Ico Review - The Next Level

Game Profile

PlayStation 2
Release date:
Sept. 24, 2001


Opah! We take a look back at one of PS2's most original action/adventure hits.

Review by Jesse Evans (Email)
September 30th 2005

ICO is the story of two people: a small boy with horns and a young girl who is seemingly made of light. The boy, known as Ico, is a potential sacrifice, as is Yorda (the indirect heroine of the game). Both have been imprisoned in a huge stone cavern, filled with tombs similar to that Ico is enclosed in. Together, they must work to escape the tomb and the ever-expanding, mysterious compound. Sound vague? Well this ambivalence, along with a refreshing combination of puzzle and action elements, creates a unique and memorable experience.

Environments play a big role in ICO. Not only must you examine every nook and cranny for clues; you are constantly forced to manipulate the environment in order to make progress. The sheer scale and splendor that ICO exists in becomes another character in the game, though sometimes it may feel more like an enemy. Excellent lighting and water effects enhance the rich landscape, while the variety of levels complete the picture and succeed in drawing you into the game. There are a good number of cut-scenes, but not so many as to detract from flow of the game, and they help further the mysterious story of our two heroes.

The sounds are, at first, noticeably subdued; no trumped up score or trancelike beats here. As the game progresses, sound begins to play a key role. A subtle cry for help tells you when Yorda is kidnapped (by multi-limbed shadow creatures), and that you'd better run to her rescue. The soft pitter-patter of ICO's feet across the cobblestones, the lone cry of an unseen bird, the crumble small stones as you leap precariously towards a ledge; all of these little sounds create an aural extravaganza of minimalism.

The puzzle and platform elements that make up the bulk of ICO's game play are difficult enough to present a challenge, but never so frustrating that you'd consider quitting. An open element of level exploration conceals the linear progress of the game, allowing you to feel as if you are free to do as you please, when in reality, you are following a strict set of events. Most of the puzzles center on how to enable Yorda to follow you. From simply positioning a box for her to stand on to shutting off the water running down a steep ramp, the numerous obstacles in your path vary greatly.

As you explore your surroundings, you must also be aware of your passenger. Yorda will follow you (almost) anywhere, as long as you hold her hand. On her own, Yorda can climb ladders and make short jumps. If the two of you become separated, simply call out for her and she'll run to you- though most of the time it's quicker to just go and get her (Women! Always lollygagging around!).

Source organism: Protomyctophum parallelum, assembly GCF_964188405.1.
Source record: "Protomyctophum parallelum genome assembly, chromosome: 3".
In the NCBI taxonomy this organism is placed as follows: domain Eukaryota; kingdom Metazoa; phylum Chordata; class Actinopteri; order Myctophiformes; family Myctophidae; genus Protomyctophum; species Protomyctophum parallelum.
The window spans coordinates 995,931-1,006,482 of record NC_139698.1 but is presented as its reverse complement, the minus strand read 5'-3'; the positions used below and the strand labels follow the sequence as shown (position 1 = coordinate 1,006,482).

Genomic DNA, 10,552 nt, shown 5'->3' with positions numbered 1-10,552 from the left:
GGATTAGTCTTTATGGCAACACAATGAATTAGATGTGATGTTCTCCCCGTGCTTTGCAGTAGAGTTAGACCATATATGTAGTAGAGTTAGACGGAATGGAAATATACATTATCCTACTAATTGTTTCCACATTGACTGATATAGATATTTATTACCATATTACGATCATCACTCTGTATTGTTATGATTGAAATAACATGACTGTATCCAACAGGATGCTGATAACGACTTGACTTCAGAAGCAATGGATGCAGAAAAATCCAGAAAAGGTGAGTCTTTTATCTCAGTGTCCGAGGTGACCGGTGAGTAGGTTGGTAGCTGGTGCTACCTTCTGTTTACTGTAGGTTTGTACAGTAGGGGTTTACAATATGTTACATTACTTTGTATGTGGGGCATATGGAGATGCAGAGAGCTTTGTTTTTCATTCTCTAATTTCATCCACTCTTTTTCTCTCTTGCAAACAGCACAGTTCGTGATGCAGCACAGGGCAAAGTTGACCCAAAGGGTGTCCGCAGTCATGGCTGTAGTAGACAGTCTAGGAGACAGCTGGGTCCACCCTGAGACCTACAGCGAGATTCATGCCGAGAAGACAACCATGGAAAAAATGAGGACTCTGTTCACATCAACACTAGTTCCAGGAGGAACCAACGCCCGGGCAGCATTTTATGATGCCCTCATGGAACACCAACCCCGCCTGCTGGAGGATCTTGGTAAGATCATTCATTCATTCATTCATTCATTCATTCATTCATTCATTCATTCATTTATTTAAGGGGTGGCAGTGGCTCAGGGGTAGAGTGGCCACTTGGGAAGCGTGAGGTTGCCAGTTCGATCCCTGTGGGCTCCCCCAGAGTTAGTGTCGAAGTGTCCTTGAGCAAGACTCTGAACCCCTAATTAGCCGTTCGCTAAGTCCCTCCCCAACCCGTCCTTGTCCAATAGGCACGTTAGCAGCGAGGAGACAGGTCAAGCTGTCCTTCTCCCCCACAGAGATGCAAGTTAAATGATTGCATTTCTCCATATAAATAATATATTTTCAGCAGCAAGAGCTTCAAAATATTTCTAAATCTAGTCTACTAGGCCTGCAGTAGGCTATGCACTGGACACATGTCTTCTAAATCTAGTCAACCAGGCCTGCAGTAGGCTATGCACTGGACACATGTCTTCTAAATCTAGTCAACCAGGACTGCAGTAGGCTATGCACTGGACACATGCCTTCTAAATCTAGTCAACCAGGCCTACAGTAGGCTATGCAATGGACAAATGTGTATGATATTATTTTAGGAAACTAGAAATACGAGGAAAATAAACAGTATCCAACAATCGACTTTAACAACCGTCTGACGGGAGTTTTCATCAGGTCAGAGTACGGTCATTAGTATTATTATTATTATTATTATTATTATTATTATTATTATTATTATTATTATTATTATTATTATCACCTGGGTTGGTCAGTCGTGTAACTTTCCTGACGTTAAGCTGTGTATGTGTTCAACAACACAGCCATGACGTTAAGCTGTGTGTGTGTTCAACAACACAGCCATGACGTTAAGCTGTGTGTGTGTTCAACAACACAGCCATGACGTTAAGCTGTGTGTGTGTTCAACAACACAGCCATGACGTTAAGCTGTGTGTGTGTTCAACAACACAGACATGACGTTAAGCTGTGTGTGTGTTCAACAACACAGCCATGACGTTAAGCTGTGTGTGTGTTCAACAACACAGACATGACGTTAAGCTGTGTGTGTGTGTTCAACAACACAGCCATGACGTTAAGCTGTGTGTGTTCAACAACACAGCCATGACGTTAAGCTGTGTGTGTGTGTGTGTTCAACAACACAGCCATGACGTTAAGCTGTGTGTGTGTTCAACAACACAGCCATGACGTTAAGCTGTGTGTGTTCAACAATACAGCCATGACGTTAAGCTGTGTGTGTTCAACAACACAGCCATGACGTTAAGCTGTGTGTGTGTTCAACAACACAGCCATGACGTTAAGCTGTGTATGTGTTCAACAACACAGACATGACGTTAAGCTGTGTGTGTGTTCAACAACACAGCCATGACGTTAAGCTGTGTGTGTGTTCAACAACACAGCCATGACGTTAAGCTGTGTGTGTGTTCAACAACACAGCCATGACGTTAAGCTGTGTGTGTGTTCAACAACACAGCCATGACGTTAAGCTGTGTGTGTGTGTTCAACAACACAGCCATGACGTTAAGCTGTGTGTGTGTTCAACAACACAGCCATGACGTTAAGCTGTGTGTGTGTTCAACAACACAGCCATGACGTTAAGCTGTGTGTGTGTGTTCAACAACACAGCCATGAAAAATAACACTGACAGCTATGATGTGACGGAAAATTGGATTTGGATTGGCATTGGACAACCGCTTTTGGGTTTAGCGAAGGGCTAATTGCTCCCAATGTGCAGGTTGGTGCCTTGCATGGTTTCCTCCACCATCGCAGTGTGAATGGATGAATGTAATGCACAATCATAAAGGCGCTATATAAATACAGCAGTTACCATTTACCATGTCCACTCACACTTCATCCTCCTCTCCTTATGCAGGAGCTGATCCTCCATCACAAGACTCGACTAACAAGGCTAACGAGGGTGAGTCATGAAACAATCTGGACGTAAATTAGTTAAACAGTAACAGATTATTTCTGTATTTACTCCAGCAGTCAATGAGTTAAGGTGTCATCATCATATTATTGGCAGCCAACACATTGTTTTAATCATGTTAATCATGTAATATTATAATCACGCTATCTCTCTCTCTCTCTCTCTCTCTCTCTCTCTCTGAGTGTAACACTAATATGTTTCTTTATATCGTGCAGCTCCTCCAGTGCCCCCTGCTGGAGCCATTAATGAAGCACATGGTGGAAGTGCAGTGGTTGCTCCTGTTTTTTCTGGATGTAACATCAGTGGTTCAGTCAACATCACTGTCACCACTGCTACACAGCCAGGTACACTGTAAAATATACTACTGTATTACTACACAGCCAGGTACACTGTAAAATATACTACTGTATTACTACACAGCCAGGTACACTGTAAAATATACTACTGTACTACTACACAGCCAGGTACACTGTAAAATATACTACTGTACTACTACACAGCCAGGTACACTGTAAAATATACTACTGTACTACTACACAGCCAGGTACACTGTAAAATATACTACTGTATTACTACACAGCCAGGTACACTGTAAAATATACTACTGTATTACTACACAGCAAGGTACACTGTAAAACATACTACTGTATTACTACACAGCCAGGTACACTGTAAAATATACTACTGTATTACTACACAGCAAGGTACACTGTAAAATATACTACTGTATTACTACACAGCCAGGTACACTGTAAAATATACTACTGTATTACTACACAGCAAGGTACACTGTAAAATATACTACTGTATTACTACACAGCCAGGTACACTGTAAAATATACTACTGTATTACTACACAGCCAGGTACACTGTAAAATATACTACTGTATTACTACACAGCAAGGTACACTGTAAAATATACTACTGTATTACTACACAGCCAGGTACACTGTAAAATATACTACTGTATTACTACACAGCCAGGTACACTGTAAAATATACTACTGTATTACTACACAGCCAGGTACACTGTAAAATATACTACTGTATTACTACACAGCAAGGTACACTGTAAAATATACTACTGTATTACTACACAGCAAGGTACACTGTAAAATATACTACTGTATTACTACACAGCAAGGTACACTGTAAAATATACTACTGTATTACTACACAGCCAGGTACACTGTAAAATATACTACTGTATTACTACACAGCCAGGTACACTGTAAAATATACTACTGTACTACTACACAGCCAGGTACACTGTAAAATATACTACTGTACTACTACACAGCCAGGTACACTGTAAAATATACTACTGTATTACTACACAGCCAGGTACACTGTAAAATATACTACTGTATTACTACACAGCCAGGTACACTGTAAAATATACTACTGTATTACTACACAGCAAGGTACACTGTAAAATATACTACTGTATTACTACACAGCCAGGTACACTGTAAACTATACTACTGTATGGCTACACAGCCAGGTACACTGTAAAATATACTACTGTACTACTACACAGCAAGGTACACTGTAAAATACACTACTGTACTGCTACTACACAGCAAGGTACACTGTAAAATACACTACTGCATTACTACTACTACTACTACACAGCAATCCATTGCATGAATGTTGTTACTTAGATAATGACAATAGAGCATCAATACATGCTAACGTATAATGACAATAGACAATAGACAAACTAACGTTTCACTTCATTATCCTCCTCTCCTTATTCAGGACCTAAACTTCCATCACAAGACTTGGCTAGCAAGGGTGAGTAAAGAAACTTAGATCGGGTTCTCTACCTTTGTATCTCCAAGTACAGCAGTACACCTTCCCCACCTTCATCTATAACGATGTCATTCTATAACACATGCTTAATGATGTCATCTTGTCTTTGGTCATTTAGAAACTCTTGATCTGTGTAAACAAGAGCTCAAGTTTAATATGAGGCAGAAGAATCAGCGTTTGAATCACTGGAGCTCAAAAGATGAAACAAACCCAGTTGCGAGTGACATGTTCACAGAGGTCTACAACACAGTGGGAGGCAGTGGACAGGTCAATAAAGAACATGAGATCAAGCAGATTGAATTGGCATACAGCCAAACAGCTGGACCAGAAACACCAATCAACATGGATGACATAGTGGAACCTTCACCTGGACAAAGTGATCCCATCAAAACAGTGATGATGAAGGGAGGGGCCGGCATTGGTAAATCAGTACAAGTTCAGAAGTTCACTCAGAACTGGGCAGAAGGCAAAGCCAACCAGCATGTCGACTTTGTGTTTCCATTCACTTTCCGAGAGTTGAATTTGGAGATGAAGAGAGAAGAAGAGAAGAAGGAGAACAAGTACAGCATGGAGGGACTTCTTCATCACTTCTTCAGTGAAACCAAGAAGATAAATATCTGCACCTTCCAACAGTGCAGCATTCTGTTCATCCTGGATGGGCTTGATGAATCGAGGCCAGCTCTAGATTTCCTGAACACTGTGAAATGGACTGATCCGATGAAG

If you do separate from your new friend and the shadow beasts take her, you'll have to act quickly in order to save her. To accomplish this, you'll need to vanquish these creatures by pummeling them with physical attacks. What mighty weapon does our hero employ? Is it a mighty staff, forged by great wizards long past? Maybe he has magical powers over fire and lightning! No, none of these, for you shall wield the dreaded 2x4! That’s right; a hefty stick is your primary weapon of choice; later a sword comes into your possession, but it is mainly used to chop up rope.

Among all this rope chopping, lever toggling, stick swinging and ledge jumping you might begin to wonder where you can save your game. Why a couch of course! What were you expecting? With such hectic and sometimes frustrating elements, it is always nice to take a break; conveniently, save points abound in ICO. The couches follow a standard pattern of appearance, and with each new quadrant, you can expect a save point.

The control never feels loose, and ICO responds with great ease and success. Through different button combinations, you can manipulate the camera to suit most of your needs; though, as in most third person games, there are times when you'll wish you could move it just a little bit more. ICO's slow pace and lack of time limits really encourages you to relax and enjoy the game. This unrushed feel helps soften the impact any bad camera angle may have on game play.

Some gamers may have problems with the strange feel ICO gives off. There's nothing violent or malicious here, only a mysterious plot and some strange dialogue. The encounters with enemies are quite infrequent, and with only two weapons to choose from, many casual gamers may grow weary of the repetition. ICO seems to fly in the face of conventional gaming, which may lend a great deal towards what makes it so enjoyable. Here is something new, something different.

Other than its strange presence, ICO has no tangible faults. This is a near perfect game, but perfection comes at a cost. The closest games that I can equate it to are the classic PS1 Oddworld releases. With the highly anticipated follow-up known as Shadow of Colossus set to release next month, gamers have another excuse to give ICO a try.

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